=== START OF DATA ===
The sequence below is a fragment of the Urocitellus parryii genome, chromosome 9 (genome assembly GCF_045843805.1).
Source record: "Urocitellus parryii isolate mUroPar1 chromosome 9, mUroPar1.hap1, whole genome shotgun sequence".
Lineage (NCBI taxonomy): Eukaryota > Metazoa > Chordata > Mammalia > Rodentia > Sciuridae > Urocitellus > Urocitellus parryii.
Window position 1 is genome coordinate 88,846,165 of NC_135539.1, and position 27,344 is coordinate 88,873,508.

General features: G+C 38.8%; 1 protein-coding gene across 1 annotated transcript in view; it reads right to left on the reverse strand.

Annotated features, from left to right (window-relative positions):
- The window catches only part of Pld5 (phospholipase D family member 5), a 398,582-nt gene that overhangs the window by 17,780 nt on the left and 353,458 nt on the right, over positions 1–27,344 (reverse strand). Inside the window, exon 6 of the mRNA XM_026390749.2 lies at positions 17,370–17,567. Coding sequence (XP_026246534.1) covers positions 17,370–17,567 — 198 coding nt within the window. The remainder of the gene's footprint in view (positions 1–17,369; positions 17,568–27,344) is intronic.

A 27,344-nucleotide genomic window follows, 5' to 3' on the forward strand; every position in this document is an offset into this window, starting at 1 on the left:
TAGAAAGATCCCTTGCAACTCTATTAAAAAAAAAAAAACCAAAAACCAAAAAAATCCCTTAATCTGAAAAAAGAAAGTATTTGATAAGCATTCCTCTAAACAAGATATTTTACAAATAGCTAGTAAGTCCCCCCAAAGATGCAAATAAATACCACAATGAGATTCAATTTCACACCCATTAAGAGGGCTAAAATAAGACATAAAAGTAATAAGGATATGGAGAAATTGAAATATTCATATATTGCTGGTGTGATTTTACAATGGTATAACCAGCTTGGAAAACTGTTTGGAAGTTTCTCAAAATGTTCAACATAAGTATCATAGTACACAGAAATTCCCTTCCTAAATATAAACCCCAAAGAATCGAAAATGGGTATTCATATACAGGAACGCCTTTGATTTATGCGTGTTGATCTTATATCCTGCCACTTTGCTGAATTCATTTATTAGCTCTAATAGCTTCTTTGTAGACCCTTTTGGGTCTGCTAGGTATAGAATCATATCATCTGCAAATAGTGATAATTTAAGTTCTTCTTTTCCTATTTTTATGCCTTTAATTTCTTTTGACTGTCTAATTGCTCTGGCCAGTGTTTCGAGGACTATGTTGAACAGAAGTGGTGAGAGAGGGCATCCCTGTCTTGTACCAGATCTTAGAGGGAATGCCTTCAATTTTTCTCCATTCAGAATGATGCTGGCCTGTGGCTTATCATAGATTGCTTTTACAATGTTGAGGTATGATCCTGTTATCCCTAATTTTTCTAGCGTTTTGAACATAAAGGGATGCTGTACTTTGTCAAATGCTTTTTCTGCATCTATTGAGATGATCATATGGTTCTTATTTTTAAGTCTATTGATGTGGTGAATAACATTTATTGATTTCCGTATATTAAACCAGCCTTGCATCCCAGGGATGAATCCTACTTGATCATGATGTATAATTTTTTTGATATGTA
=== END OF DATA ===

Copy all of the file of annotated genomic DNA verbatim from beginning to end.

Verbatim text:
The sequence below is a fragment of the Urocitellus parryii genome, chromosome 9 (genome assembly GCF_045843805.1).
Source record: "Urocitellus parryii isolate mUroPar1 chromosome 9, mUroPar1.hap1, whole genome shotgun sequence".
Lineage (NCBI taxonomy): Eukaryota > Metazoa > Chordata > Mammalia > Rodentia > Sciuridae > Urocitellus > Urocitellus parryii.
Window position 1 is genome coordinate 88,846,165 of NC_135539.1, and position 27,344 is coordinate 88,873,508.

General features: G+C 38.8%; 1 protein-coding gene across 1 annotated transcript in view; it reads right to left on the reverse strand.

Annotated features, from left to right (window-relative positions):
- The window catches only part of Pld5 (phospholipase D family member 5), a 398,582-nt gene that overhangs the window by 17,780 nt on the left and 353,458 nt on the right, over positions 1–27,344 (reverse strand). Inside the window, exon 6 of the mRNA XM_026390749.2 lies at positions 17,370–17,567. Coding sequence (XP_026246534.1) covers positions 17,370–17,567 — 198 coding nt within the window. The remainder of the gene's footprint in view (positions 1–17,369; positions 17,568–27,344) is intronic.

A 27,344-nucleotide genomic window follows, 5' to 3' on the forward strand; every position in this document is an offset into this window, starting at 1 on the left:
TAGAAAGATCCCTTGCAACTCTATTAAAAAAAAAAAAACCAAAAACCAAAAAAATCCCTTAATCTGAAAAAAGAAAGTATTTGATAAGCATTCCTCTAAACAAGATATTTTACAAATAGCTAGTAAGTCCCCCCAAAGATGCAAATAAATACCACAATGAGATTCAATTTCACACCCATTAAGAGGGCTAAAATAAGACATAAAAGTAATAAGGATATGGAGAAATTGAAATATTCATATATTGCTGGTGTGATTTTACAATGGTATAACCAGCTTGGAAAACTGTTTGGAAGTTTCTCAAAATGTTCAACATAAGTATCATAGTACACAGAAATTCCCTTCCTAAATATAAACCCCAAAGAATCGAAAATGGGTATTCATATACAGGAACGCCTTTGATTTATGCGTGTTGATCTTATATCCTGCCACTTTGCTGAATTCATTTATTAGCTCTAATAGCTTCTTTGTAGACCCTTTTGGGTCTGCTAGGTATAGAATCATATCATCTGCAAATAGTGATAATTTAAGTTCTTCTTTTCCTATTTTTATGCCTTTAATTTCTTTTGACTGTCTAATTGCTCTGGCCAGTGTTTCGAGGACTATGTTGAACAGAAGTGGTGAGAGAGGGCATCCCTGTCTTGTACCAGATCTTAGAGGGAATGCCTTCAATTTTTCTCCATTCAGAATGATGCTGGCCTGTGGCTTATCATAGATTGCTTTTACAATGTTGAGGTATGATCCTGTTATCCCTAATTTTTCTAGCGTTTTGAACATAAAGGGATGCTGTACTTTGTCAAATGCTTTTTCTGCATCTATTGAGATGATCATATGGTTCTTATTTTTAAGTCTATTGATGTGGTGAATAACATTTATTGATTTCCGTATATTAAACCAGCCTTGCATCCCAGGGATGAATCCTACTTGATCATGATGTATAATTTTTTTGATATGTA